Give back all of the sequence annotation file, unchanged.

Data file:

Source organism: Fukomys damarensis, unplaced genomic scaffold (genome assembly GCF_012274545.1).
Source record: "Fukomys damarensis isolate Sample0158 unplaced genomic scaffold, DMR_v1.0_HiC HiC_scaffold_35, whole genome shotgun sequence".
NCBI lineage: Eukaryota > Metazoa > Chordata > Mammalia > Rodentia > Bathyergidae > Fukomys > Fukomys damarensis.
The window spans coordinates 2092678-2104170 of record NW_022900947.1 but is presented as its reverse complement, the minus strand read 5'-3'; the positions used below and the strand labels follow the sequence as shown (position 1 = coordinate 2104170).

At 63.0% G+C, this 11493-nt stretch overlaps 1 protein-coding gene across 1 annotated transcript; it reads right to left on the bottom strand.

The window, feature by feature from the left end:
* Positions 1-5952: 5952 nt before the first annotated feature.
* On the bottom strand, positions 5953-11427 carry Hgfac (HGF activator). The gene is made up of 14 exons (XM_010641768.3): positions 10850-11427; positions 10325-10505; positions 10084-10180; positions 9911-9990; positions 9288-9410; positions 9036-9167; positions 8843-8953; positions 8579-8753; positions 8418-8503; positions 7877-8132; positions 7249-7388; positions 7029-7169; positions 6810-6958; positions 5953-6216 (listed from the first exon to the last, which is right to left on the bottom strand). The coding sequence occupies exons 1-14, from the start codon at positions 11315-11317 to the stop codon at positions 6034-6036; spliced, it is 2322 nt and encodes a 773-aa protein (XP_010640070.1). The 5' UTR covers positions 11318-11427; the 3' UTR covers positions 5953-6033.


Source organism: Fukomys damarensis, unplaced genomic scaffold (genome assembly GCF_012274545.1).
Source record: "Fukomys damarensis isolate Sample0158 unplaced genomic scaffold, DMR_v1.0_HiC HiC_scaffold_35, whole genome shotgun sequence".
NCBI lineage: Eukaryota > Metazoa > Chordata > Mammalia > Rodentia > Bathyergidae > Fukomys > Fukomys damarensis.
The window spans coordinates 2092678-2104170 of record NW_022900947.1 but is presented as its reverse complement, the minus strand read 5'-3'; the positions used below and the strand labels follow the sequence as shown (position 1 = coordinate 2104170).

At 63.0% G+C, this 11493-nt stretch overlaps 1 protein-coding gene across 1 annotated transcript; it reads right to left on the bottom strand.

The window, feature by feature from the left end:
* Positions 1-5952: 5952 nt before the first annotated feature.
* On the bottom strand, positions 5953-11427 carry Hgfac (HGF activator). The gene is made up of 14 exons (XM_010641768.3): positions 10850-11427; positions 10325-10505; positions 10084-10180; positions 9911-9990; positions 9288-9410; positions 9036-9167; positions 8843-8953; positions 8579-8753; positions 8418-8503; positions 7877-8132; positions 7249-7388; positions 7029-7169; positions 6810-6958; positions 5953-6216 (listed from the first exon to the last, which is right to left on the bottom strand). The coding sequence occupies exons 1-14, from the start codon at positions 11315-11317 to the stop codon at positions 6034-6036; spliced, it is 2322 nt and encodes a 773-aa protein (XP_010640070.1). The 5' UTR covers positions 11318-11427; the 3' UTR covers positions 5953-6033.